The rain dances have finally worked, and about a week after stage 3 water restrictions were announced, we’ve had the coldest, wettest Christmas imaginable. In fact, I heard it was the coldest Christmas in Melbourne’s history, with the temperature reaching just 14.5 degrees. Winter coats and umbrellas were dragged out and dusted off, sandals flung back into the wardrobe to be replaced by stout boots, and for once roast Christmas lunches were truly welcome – not to mention the open fire we had in the living room.
Four days ago we sweltered in 35-degree heat, and used the air-conditioning.
I’m not sure the rain will have done much for our desperate dams, but it should at least have put out the terrible bushfires that have been ravaging the state for the past couple of weeks. I even heard there was hail and snow in the high country. My cousin, a photographer, took some photos up there yesterday and it was quite something to see the charred trees and debris, still smoking and steaming above a carpet of hailstones.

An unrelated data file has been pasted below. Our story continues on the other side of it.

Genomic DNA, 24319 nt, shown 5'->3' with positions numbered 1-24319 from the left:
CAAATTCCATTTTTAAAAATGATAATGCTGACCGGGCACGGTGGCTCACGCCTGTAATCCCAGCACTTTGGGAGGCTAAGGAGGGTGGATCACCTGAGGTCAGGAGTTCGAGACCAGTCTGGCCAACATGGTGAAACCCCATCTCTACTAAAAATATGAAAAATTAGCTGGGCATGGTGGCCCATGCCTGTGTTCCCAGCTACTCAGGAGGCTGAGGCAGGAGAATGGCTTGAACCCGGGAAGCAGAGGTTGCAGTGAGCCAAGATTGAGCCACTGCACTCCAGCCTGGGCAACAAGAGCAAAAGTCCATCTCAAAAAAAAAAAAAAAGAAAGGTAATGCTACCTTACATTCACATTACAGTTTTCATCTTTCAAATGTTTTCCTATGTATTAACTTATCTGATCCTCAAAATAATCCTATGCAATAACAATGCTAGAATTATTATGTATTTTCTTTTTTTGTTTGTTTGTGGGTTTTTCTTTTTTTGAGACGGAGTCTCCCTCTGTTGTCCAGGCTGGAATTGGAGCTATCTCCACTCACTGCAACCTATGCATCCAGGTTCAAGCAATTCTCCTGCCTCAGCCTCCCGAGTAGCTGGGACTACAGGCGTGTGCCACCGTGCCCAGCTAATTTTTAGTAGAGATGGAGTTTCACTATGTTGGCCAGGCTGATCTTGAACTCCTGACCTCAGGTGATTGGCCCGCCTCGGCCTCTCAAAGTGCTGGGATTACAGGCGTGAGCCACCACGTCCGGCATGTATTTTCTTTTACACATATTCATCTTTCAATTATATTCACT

Sunday, 24 December 2006
Well, Eragon is certainly hyped up in media at the moment, and I will confess I read the book in anticipation of the movie coming out. My theory was that it would be good aeroplane reading, being targeted at young adults . . . With about 30 pages of the book to go, I saw the movie yesterday, and then finished the book last night. Here are my thoughts. [warning: spoilers]